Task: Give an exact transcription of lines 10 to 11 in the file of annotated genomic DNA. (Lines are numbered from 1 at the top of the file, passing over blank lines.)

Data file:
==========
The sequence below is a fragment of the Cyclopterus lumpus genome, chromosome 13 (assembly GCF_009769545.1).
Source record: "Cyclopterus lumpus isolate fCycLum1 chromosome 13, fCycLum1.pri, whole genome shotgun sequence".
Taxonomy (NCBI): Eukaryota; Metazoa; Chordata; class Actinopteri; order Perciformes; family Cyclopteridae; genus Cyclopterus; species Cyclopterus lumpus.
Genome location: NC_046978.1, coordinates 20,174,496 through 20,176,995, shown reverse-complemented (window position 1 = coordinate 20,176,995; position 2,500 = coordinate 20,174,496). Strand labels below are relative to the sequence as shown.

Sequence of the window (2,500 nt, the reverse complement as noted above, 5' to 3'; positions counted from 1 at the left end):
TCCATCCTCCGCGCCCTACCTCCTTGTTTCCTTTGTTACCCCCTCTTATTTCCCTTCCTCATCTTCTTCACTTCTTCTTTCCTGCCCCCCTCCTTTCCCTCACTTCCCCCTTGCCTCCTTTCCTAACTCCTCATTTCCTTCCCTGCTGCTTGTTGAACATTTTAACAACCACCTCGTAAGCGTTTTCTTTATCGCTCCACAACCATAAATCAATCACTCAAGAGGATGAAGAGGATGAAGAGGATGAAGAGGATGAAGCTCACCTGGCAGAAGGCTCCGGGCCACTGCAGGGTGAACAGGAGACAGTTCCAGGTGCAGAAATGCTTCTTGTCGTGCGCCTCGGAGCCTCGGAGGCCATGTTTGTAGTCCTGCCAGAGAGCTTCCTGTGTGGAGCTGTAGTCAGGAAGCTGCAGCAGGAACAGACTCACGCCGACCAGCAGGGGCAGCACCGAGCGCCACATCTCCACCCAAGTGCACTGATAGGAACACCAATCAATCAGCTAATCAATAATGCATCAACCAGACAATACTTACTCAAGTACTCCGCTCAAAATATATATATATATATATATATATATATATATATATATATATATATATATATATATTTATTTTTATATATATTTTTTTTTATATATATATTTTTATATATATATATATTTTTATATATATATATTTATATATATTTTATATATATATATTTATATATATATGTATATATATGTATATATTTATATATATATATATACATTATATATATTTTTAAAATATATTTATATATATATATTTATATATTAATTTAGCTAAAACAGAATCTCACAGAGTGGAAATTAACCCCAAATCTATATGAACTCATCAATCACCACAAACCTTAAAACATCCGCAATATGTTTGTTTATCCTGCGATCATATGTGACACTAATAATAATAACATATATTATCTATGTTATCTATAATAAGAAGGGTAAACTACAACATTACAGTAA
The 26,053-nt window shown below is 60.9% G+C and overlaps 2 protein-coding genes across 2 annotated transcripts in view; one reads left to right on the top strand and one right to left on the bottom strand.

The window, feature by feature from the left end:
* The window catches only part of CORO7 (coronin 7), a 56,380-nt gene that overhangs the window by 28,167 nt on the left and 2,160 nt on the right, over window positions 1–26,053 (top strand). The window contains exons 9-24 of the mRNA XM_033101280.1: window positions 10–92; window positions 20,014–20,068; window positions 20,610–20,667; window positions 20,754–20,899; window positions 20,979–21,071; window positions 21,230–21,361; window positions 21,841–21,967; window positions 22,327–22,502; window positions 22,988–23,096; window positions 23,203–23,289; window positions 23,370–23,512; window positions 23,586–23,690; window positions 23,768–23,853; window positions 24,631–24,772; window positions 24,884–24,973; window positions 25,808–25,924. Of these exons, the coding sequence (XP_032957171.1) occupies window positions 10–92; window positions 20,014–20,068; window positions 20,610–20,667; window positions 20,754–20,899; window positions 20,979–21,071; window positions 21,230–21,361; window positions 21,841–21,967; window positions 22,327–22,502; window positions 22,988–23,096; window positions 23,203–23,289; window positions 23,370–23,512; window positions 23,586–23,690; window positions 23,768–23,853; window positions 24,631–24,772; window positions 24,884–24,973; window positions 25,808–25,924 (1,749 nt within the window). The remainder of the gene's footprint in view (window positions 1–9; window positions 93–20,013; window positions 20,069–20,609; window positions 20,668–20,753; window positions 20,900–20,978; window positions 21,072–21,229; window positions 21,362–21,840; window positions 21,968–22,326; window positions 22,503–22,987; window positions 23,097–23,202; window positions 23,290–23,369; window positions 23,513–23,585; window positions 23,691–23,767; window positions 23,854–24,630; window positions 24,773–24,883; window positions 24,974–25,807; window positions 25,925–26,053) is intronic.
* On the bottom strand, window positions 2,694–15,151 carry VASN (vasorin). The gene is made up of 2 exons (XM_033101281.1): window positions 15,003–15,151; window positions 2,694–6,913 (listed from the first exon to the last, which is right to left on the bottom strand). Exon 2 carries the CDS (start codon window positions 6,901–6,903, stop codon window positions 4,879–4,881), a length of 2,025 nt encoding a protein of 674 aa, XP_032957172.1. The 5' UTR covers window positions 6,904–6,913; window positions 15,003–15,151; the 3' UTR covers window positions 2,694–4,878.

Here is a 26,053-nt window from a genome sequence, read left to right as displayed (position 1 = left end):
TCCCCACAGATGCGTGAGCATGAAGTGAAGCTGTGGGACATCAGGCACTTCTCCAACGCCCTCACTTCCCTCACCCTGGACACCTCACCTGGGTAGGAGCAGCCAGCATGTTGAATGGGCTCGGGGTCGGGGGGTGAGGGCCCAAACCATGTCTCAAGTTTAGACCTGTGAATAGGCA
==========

* On the bottom strand, window positions 2,694–15,151 carry VASN (vasorin). The gene is made up of 2 exons (XM_033101281.1): window positions 15,003–15,151; window positions 2,694–6,913 (listed from the first exon to the last, which is right to left on the bottom strand). Exon 2 carries the CDS (start codon window positions 6,901–6,903, stop codon window positions 4,879–4,881), a length of 2,025 nt encoding a protein of 674 aa, XP_032957172.1. The 5' UTR covers window positions 6,904–6,913; window positions 15,003–15,151; the 3' UTR covers window positions 2,694–4,878.

Here is a 26,053-nt window from a genome sequence, read left to right as displayed (position 1 = left end):